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Quarrel Ratchets Up Between Debt-Laden Neiman Marcus And Unhappy Creditor

A Neiman Marcus store in Boston

Neiman Marcus has reached a preliminary deal with many of its creditors to give the retailer three more years to pay its debts, but not all of its creditors are happy about the arrangement.

Dan Kamensky, founder of hedge fund Marble Ridge Capital, objected in particular to the part of the deal in which Dallas-based Neiman Marcus will swap current borrowings for new obligations, Bloomberg reports

That would allow other creditors who made bets against the company in the credit derivatives market to profit from the extension they gave to the struggling department store. Kamensky characterized the deal as a "devil's bargain."

“This seemingly innocuous provision [was] presumably struck by the company at the behest of the sponsors to create a massive windfall for a subset of creditors betting against the company,” Kamensky wrote in an open letter. "The consequences to the Company and its stakeholders of creating a market betting on its demise are entirely foreseeable to the Sponsors."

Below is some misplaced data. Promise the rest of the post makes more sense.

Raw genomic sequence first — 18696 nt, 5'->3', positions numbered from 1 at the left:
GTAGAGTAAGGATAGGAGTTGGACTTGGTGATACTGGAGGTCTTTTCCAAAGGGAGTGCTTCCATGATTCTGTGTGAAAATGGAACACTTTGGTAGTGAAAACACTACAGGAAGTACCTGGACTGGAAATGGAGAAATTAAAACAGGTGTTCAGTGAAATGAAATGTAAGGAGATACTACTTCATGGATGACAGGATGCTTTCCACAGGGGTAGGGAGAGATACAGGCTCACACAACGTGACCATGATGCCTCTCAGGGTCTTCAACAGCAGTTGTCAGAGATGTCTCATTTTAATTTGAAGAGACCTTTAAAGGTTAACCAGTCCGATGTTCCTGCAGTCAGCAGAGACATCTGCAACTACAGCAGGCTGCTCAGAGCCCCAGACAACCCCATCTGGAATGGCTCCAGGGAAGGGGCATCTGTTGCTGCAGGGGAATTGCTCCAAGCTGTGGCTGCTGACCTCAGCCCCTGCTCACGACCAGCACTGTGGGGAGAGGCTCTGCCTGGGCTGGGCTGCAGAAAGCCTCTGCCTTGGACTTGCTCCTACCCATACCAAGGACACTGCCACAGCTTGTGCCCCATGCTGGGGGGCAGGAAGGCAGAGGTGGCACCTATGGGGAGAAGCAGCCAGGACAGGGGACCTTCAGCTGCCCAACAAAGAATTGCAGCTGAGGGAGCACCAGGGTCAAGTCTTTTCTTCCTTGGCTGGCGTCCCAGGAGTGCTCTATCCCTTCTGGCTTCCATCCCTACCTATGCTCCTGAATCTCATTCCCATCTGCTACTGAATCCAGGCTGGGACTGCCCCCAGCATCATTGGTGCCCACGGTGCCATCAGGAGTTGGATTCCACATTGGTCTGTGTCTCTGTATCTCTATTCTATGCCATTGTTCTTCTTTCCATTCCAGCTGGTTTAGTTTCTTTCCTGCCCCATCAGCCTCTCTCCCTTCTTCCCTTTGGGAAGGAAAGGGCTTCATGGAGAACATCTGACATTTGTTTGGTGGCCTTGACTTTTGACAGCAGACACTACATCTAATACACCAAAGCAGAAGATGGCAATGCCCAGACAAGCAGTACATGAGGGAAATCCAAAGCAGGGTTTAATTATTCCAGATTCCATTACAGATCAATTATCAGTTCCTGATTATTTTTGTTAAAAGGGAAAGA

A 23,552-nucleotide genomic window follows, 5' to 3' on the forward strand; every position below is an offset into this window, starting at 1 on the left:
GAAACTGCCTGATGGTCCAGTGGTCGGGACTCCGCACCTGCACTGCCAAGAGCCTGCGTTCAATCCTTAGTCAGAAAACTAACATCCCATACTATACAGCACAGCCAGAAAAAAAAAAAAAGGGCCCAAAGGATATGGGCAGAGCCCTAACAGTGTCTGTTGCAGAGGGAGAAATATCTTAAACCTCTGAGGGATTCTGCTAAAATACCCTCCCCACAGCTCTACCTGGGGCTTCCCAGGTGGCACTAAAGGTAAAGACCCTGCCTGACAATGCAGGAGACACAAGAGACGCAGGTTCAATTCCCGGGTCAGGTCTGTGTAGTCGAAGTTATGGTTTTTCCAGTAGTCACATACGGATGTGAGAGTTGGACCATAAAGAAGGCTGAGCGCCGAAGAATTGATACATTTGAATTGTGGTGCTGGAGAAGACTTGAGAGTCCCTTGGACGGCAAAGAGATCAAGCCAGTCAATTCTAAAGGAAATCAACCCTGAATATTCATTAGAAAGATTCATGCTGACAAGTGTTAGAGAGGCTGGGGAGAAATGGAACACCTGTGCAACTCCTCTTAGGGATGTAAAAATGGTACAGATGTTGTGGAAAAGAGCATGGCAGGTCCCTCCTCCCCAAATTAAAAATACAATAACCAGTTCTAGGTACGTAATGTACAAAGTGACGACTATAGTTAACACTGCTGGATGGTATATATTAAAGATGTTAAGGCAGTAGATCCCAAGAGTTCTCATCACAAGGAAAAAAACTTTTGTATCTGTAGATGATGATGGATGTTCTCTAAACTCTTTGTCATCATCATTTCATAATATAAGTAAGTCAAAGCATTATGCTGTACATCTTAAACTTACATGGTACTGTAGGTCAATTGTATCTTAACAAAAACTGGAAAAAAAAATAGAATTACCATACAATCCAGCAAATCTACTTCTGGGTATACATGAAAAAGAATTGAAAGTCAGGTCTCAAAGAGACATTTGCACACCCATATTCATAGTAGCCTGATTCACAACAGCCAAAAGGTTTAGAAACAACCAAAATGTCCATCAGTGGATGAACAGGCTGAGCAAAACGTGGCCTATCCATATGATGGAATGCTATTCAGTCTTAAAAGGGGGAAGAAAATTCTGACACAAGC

Such betting is not unusual, Bloomberg notes. Creditors seeking to profit from derivative bets (specifically, credit default swaps) have helped prop up a variety of ailing companies, including grocers, newspaper chains and homebuilders.

Neiman Marcus, which is groaning under about $5B in debt — and considered a retailer on the edge of the abyss by some reckonings — asserts that the agreement will provide it ample runway to turn around, and pooh-poohs critics like Kamensky, characterizing Marble Ridge as a "small holder."

Besides the credit default swaps, a major bone of contention between Neiman Marcus and Marble Ridge has been the company's lucrative MyTheresa online business. 

Marble Ridge is suing the retailer, alleging that Neiman Marcus is trying to put MyTheresa out of the reach of creditors, Retail Dive reports.